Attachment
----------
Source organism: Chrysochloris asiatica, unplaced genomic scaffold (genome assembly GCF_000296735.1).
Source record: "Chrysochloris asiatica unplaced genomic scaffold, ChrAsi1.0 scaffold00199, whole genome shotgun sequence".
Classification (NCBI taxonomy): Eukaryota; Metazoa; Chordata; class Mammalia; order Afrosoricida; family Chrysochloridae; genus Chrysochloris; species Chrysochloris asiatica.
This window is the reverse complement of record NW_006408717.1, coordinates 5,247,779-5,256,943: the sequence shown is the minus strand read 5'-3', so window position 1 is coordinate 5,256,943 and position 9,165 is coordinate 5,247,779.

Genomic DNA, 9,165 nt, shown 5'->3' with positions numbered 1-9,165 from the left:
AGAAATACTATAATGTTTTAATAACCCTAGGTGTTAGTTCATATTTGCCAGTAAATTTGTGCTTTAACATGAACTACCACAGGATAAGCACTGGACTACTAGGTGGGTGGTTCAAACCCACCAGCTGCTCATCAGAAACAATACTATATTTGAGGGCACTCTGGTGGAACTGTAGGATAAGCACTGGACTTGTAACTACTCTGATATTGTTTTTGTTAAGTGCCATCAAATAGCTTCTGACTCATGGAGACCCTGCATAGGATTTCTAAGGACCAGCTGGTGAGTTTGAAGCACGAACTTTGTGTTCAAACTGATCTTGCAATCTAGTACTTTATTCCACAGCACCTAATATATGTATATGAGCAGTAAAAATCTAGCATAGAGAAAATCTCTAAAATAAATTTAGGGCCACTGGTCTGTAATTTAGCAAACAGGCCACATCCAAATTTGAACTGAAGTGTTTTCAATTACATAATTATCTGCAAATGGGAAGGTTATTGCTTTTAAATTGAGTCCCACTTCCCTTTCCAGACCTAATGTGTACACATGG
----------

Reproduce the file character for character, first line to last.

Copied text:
Source organism: Chrysochloris asiatica, unplaced genomic scaffold (genome assembly GCF_000296735.1).
Source record: "Chrysochloris asiatica unplaced genomic scaffold, ChrAsi1.0 scaffold00199, whole genome shotgun sequence".
Classification (NCBI taxonomy): Eukaryota; Metazoa; Chordata; class Mammalia; order Afrosoricida; family Chrysochloridae; genus Chrysochloris; species Chrysochloris asiatica.
This window is the reverse complement of record NW_006408717.1, coordinates 5,247,779-5,256,943: the sequence shown is the minus strand read 5'-3', so window position 1 is coordinate 5,256,943 and position 9,165 is coordinate 5,247,779.

Genomic DNA, 9,165 nt, shown 5'->3' with positions numbered 1-9,165 from the left:
AGAAATACTATAATGTTTTAATAACCCTAGGTGTTAGTTCATATTTGCCAGTAAATTTGTGCTTTAACATGAACTACCACAGGATAAGCACTGGACTACTAGGTGGGTGGTTCAAACCCACCAGCTGCTCATCAGAAACAATACTATATTTGAGGGCACTCTGGTGGAACTGTAGGATAAGCACTGGACTTGTAACTACTCTGATATTGTTTTTGTTAAGTGCCATCAAATAGCTTCTGACTCATGGAGACCCTGCATAGGATTTCTAAGGACCAGCTGGTGAGTTTGAAGCACGAACTTTGTGTTCAAACTGATCTTGCAATCTAGTACTTTATTCCACAGCACCTAATATATGTATATGAGCAGTAAAAATCTAGCATAGAGAAAATCTCTAAAATAAATTTAGGGCCACTGGTCTGTAATTTAGCAAACAGGCCACATCCAAATTTGAACTGAAGTGTTTTCAATTACATAATTATCTGCAAATGGGAAGGTTATTGCTTTTAAATTGAGTCCCACTTCCCTTTCCAGACCTAATGTGTACACATGG